The Fiscal Year 2014 Omnibus Appropriations bill approved by both the House and Senate just days days before another federal shutdown would fund the federal government to the tune of $1.1 trillion until this fall, and early childhood education stands to be a big winner. The bill heads to President Obama's desk for signature.
The federal investment increase in Head Start preschool programs would be more than $1 billion, even while many other discretionary social programs such as transit, HUD and education would see cuts. The U.S. Department of Education would be funded at $70.9 billion, a reduction of $739 million from the FY 2013 level.
The National Head Start Association applauded the government's proposed funding increase of $1.025 billion to a total of $8.6 billion. This increase would account for $612 million more than agencies nationwide received before sequestration last spring implemented a 5-percent, across-the-board cut.
The result of the sequester, said NHSA Executive Director Yasmina Vinci, was that 57,000 preschoolers lost access to Head Start programs and local agencies lost 1.3 million service days nationwide. Some Head Start centers closed completely, with transportation services were slashed and staff positions eliminated.
The funding increase would be the first step to recovery, NHSA said.
"Although it will be a long road, Head Start programs nationwide are enthusiastic about beginning 2014 by getting back to the work of rebuilding rather than cutting, and we urge swift passage of this legislation," Vinci added.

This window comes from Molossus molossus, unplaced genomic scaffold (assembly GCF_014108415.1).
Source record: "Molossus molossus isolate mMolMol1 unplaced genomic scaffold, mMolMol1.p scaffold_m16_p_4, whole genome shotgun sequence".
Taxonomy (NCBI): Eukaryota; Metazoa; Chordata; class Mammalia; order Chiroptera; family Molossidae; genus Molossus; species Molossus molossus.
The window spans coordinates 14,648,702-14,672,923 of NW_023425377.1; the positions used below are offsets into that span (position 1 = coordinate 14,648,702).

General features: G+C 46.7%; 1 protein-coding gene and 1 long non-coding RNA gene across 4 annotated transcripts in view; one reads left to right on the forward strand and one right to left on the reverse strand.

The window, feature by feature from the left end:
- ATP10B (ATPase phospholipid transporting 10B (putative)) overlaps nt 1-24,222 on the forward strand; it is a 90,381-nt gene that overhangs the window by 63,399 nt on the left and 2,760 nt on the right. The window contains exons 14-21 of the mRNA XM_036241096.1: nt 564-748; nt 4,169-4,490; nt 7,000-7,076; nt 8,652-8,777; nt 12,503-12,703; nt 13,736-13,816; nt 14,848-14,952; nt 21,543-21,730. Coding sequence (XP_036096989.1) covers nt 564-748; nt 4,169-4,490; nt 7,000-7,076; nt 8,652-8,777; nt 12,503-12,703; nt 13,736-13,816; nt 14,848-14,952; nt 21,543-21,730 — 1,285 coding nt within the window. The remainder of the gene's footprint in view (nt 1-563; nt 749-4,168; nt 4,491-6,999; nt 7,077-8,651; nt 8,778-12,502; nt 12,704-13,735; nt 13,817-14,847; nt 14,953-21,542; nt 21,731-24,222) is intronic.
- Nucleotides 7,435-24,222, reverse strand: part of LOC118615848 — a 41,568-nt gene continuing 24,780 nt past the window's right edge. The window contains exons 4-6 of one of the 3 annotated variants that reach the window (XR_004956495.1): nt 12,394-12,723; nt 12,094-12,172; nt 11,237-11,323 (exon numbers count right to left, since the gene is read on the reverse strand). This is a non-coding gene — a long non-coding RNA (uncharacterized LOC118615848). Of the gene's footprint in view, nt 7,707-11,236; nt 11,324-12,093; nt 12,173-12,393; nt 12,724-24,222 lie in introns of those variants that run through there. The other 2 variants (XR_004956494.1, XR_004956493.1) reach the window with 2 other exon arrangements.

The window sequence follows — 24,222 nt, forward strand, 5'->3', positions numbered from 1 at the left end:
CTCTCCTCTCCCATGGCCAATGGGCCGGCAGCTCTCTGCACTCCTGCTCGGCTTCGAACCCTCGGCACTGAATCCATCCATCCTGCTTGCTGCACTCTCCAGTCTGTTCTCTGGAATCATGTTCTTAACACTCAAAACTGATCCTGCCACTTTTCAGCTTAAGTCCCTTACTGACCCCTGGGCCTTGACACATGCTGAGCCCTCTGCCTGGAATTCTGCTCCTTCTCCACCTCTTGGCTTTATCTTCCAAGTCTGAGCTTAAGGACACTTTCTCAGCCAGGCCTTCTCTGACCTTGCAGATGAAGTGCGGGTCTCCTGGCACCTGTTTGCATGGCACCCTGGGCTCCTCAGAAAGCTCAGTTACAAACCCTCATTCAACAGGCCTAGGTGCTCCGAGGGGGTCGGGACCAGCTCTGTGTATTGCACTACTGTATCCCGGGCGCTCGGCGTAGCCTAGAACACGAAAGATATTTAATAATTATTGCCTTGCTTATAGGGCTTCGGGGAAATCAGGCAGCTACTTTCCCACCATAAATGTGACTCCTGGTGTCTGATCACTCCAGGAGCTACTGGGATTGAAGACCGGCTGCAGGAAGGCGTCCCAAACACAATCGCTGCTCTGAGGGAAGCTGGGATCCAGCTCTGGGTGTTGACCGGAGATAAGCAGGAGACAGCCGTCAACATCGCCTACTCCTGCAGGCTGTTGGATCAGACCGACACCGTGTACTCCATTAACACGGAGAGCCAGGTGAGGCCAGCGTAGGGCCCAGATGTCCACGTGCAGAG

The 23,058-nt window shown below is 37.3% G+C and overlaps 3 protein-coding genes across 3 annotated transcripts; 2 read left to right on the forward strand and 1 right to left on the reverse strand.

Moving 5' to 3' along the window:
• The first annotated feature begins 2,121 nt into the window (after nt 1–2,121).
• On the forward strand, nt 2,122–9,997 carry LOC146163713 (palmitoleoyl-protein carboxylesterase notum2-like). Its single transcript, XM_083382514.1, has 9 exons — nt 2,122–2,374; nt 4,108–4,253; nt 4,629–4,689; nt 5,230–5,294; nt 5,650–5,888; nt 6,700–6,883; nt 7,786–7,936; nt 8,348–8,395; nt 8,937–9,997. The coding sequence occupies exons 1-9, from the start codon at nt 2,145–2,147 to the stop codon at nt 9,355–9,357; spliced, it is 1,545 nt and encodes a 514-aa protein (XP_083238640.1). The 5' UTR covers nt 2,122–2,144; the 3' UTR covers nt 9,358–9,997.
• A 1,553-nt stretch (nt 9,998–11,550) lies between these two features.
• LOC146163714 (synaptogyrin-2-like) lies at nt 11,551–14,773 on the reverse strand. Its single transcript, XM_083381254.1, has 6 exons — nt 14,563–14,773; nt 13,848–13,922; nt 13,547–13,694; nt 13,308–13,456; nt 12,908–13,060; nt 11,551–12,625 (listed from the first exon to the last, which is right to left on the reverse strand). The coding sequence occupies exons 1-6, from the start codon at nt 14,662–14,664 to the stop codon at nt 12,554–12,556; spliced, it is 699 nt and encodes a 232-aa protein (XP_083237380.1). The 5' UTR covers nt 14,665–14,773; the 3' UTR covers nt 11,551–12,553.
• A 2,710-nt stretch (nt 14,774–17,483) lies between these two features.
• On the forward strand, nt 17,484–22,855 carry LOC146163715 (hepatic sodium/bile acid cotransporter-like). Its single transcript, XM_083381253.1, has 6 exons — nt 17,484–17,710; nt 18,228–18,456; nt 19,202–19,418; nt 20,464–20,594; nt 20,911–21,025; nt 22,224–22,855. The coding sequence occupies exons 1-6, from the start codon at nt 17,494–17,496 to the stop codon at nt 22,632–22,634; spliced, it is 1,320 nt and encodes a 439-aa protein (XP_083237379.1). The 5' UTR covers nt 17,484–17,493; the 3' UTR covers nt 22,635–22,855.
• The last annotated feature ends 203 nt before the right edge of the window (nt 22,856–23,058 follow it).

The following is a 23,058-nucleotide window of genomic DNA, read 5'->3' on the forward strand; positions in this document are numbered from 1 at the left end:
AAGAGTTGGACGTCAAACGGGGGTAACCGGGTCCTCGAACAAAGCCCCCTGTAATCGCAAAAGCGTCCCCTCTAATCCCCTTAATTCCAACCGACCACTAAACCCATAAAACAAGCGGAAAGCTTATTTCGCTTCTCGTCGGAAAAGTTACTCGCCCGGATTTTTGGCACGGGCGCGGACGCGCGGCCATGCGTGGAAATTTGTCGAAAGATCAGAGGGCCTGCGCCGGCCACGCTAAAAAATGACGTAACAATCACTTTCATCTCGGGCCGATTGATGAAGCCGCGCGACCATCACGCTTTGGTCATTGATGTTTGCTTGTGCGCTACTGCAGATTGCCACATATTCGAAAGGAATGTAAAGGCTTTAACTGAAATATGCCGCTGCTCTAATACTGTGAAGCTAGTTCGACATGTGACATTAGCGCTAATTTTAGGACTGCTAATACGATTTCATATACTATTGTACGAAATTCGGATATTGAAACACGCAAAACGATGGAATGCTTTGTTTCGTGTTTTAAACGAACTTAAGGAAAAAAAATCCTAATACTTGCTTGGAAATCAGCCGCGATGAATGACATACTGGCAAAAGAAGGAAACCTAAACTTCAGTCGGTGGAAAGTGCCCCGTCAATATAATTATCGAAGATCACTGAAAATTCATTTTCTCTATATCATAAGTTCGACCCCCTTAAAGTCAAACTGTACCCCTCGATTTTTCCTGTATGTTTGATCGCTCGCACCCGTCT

Meanwhile, special education grants to states would be funded at $11.5 billion, a $498 million increase. The bill also includes $90 million for grants to improve school safety. The National Highway Traffic Safety Administration could realize an increase of $819 million in mandatory and discretionary funding, which is an $8.9 million increase over the fiscal year 2013 enacted level. The Federal Motor Carrier Safety Administration would be appropriated $585 million, an increase of $24 million above the fiscal year 2013 enacted level.
The House approved the Omnibus bill on Wednesday, and the Senate followed suit on Thursday, despite a last-minute standoff led by Tea Party Republicans, reported the Los Angeles Times. Obama was expected to sign it before a Saturday deadline
Senate Appropriations Chair Barbara Mikulski (D-MD) and House Appropriations Committee Chair Hal Rogers (R-KY) introduced the Omnibus bill.